The Sixth Extinction

The juniors in AP English Language read The Sixth Extinction and some have adapted their ways of life to help lessen the impact of global warming. (Photo by

By: Blathnaid Heaney ’19

For as long as most of us can remember, our education detailed the importance that nature has on our lives and the life of the planet. All the animals, plants, and other organisms help to provide vital functions that we, as a whole, depend on. And just as we depend on them, they depend on us.

One book, The Sixth Extinction by Elizabeth Kolbert, details the fact that this relationship will soon cease to exist as all species from around the world become extinct. The main reason for such an event, known as the sixth extinction in a line of five previous mass extinctions, lies in the hands of humanity.

Living in an age known as the Anthropocene (the age of humans), we now contend with major issues and innovations that place the livelihood of all species perilously close to the edge of extinction.

With mass emissions of carbon dioxide entering the atmosphere, mainly due to the Industrial Revolutions, our oceans are becoming highly acidic and much warmer than they normally are. As such, these conditions have altered the biosphere and many types of coral and plankton are dying with limited hope of recovery.

Likewise, transportational advances have introduced new illnesses and foreign species. These foreign species, called invasive species, alter their new environments and add new levels of competition, even possibly killing off all the prey and previous species. One such species mentioned in the book was the Rattus rattus, or the ship rat, which arrived on new land due to a series of shipments and explorations by humans.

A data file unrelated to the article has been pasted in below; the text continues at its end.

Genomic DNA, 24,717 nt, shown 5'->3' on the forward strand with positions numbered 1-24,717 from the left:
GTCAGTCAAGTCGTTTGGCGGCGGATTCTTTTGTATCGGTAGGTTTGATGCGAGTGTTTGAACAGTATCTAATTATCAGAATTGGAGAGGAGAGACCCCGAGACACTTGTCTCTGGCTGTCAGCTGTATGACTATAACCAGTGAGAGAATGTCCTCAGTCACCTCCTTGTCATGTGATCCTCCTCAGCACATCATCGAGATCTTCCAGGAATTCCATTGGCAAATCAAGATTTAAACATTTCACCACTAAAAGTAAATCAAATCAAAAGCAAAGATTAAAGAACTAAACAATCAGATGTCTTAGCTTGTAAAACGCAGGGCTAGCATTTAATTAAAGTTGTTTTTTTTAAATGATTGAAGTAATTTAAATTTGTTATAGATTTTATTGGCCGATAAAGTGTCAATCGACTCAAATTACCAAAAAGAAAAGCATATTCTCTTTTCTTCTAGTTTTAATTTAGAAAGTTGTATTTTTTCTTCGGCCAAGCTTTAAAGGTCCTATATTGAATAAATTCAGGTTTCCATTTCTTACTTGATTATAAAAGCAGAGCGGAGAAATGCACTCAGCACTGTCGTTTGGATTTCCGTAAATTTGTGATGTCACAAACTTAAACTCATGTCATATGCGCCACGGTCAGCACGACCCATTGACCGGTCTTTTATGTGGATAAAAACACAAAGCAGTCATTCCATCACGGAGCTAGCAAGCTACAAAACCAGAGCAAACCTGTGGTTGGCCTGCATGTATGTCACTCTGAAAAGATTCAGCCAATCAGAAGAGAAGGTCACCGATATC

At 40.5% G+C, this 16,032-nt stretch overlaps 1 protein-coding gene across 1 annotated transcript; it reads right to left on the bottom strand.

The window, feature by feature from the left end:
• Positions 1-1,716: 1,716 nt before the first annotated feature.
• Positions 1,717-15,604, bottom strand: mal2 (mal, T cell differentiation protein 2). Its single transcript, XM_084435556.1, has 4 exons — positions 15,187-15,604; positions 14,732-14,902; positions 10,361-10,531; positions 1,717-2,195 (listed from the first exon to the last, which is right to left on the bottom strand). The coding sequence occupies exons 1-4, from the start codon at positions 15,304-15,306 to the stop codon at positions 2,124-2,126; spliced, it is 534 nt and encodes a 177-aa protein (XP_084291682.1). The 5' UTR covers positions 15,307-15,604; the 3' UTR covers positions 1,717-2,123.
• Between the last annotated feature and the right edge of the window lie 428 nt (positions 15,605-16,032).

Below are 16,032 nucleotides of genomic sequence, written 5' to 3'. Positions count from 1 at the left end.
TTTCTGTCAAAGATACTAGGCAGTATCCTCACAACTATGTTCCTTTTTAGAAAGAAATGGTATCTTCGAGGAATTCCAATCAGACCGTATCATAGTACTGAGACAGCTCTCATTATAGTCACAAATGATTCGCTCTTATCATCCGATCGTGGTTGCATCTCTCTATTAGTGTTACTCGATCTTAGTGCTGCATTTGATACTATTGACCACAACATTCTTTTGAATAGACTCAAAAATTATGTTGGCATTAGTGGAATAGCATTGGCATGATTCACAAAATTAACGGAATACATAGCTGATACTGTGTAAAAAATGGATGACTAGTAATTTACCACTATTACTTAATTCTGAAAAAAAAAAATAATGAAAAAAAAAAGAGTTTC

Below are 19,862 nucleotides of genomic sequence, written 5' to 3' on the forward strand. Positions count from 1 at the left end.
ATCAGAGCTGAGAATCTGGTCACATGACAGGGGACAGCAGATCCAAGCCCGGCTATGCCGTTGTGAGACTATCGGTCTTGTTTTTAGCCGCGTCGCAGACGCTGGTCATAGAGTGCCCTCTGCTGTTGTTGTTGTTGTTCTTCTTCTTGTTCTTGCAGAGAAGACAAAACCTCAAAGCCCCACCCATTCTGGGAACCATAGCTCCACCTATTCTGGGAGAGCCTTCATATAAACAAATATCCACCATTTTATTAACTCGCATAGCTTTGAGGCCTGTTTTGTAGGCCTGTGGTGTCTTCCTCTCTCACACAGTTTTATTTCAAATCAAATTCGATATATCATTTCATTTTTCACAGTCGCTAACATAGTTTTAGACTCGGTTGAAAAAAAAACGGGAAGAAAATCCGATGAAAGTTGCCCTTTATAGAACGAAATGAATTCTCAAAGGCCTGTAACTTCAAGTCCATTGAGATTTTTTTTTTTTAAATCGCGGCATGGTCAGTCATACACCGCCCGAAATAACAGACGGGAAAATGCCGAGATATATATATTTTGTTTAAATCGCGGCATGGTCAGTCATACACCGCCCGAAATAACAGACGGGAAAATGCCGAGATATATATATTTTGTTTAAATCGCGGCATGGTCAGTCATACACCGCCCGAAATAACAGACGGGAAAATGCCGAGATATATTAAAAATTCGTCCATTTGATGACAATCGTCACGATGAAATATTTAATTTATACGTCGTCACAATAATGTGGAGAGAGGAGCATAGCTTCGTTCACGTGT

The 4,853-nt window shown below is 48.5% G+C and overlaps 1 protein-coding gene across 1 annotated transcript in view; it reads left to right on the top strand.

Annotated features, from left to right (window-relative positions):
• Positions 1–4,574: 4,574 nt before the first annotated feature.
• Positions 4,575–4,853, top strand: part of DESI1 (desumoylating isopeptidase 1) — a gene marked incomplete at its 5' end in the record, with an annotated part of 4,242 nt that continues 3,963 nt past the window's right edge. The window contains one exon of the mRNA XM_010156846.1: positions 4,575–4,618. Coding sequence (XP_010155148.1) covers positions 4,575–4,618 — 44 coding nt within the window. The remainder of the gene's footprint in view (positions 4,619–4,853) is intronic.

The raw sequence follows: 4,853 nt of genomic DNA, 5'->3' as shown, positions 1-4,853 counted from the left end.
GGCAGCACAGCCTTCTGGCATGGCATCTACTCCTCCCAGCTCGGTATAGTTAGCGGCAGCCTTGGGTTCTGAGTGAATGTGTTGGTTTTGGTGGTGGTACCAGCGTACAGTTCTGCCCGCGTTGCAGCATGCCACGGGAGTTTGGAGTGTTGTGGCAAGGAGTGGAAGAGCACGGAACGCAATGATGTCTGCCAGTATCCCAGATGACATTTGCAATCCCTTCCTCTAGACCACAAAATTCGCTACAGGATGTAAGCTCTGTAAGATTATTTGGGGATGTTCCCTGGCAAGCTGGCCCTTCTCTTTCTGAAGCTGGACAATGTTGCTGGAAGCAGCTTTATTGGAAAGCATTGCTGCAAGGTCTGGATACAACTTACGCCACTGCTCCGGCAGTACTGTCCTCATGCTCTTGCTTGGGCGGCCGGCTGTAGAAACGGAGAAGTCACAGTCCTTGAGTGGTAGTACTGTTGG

But this book offers a new outlook on how we currently live our lives.

Notre Dame’s AP English Language students just finished reading this book and many found this book to be incredibly impactful.

Evin Santana ‘19 felt so moved by what she read that she did further exploration. She found that livestock produces the largest amount of carbon dioxide and, when added to the fact of animal cruelty, changed her diet to become vegetarian. She even began to explore career paths involving the environment.  

Rhea Rahimtoola ‘19 said, “I’m making a conscious effort to reduce the amount of plastic I use. Instead of plastic bags, I use containers and I am doing my best to carpool to emit less fumes.”

These changes, some minor while others larger, will hold a large impact on our environment. Even acts such as lessening the amount of water we use to shower or reusing shopping bags, are instrumental in saving the planet.


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